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Racial bias suggested by search engine study

Racial bias suggested by search engine study

The results of a new study into search engine queries has revealed that there is “significant discrimination” according to perceived race by many online adverts. The news raises important questions for those working in search engine optimisation.

The research has been carried out by Harvard professor Latanya Sweeney, who focused on queries that were requested through Google. In her report, Sweeney said that names traditionally associated with black culture were more likely to return criminally associated adverts.

When running queries with names such as Kareem, Keisha and Leroy, ads were returned with links to websites advertising criminal records checks for example. The term “Arrested?” was often also associated with returned adverts.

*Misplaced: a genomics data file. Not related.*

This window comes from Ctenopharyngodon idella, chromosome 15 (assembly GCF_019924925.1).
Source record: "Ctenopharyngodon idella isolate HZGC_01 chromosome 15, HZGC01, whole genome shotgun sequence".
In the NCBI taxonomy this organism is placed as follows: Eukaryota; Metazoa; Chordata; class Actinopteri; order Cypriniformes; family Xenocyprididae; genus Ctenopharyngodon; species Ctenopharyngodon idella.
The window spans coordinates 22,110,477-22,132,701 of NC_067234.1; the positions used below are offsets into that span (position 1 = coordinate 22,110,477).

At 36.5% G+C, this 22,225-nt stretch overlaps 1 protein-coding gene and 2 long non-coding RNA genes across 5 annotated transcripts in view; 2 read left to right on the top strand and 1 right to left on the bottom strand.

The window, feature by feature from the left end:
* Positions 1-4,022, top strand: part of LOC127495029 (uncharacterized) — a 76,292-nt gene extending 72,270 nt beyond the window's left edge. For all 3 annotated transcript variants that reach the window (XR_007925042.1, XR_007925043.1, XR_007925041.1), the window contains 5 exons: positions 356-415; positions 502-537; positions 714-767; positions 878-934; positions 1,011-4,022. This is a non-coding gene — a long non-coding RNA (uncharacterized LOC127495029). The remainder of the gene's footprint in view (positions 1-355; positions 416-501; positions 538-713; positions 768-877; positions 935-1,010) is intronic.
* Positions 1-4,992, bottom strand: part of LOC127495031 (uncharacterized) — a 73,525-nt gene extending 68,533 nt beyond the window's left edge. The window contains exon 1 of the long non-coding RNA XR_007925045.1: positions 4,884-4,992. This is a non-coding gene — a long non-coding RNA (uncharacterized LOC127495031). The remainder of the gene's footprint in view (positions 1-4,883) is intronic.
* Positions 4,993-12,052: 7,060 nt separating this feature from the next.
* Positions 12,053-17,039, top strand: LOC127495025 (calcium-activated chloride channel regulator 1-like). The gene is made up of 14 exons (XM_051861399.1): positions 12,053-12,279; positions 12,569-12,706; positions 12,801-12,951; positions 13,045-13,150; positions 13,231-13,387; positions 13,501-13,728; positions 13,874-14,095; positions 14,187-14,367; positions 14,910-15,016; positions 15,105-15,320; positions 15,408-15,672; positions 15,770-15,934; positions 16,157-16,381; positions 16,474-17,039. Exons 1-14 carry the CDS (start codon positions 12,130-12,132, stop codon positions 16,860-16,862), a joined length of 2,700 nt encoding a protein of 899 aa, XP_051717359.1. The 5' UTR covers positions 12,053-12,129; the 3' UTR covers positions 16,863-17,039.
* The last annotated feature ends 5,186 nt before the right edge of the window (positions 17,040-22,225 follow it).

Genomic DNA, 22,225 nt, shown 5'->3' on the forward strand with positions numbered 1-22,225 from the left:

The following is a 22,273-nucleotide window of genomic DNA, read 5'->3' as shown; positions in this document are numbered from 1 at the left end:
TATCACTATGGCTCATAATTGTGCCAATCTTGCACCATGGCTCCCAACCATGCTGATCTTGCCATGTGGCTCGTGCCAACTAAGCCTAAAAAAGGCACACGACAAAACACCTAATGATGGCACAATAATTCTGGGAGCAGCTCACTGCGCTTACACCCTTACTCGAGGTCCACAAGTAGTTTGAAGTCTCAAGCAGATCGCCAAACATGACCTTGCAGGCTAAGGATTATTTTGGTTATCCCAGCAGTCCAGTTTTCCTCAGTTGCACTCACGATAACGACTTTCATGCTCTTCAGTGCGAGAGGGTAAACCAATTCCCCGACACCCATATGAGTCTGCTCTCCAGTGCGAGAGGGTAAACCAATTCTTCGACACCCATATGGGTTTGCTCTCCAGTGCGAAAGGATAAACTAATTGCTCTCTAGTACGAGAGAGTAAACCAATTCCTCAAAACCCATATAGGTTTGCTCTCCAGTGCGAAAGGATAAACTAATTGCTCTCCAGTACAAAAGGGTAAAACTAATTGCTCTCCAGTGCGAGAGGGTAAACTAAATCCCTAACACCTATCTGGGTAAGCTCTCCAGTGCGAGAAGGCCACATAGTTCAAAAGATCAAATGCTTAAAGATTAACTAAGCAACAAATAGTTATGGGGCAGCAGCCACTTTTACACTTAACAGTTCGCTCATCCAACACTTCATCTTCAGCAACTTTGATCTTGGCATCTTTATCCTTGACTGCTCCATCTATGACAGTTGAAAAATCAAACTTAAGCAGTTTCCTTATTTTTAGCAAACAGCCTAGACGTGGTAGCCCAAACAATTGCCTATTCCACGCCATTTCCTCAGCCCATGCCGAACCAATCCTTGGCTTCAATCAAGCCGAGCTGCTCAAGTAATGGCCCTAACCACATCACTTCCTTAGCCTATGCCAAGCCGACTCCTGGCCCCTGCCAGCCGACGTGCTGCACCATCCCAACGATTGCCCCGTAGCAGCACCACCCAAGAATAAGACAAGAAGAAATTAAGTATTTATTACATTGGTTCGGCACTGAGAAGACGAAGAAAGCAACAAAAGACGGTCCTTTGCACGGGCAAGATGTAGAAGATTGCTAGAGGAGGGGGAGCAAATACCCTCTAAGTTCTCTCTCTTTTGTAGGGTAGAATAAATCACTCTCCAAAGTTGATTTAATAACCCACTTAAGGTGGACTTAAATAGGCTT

Commenting on the findings, the associate professor of computer science, technology and policy said:

“There is discrimination in the delivery of these ads.”

She also went on to say that the likelihood of the results in the study being determined by chance alone, was less than one per cent. However, Sweeney was reticent about blaming popular SEO tool Adsense.

Google was also keen to stress that it “does not conduct any racial profiling”.

Instead, Sweeney raised the suggestion that the findings are indicative of society’s own “racial bias”. Noting that the algorithms used by Google adapt to meet the habits of users, she said the profiling in place could simply be a reflection of societal prejudices.

However, she also called for technology to counter possible online discriminations. With its rules of advertising preventing ads from advocating against groups though, the search giant will likely also claim this is already being done.

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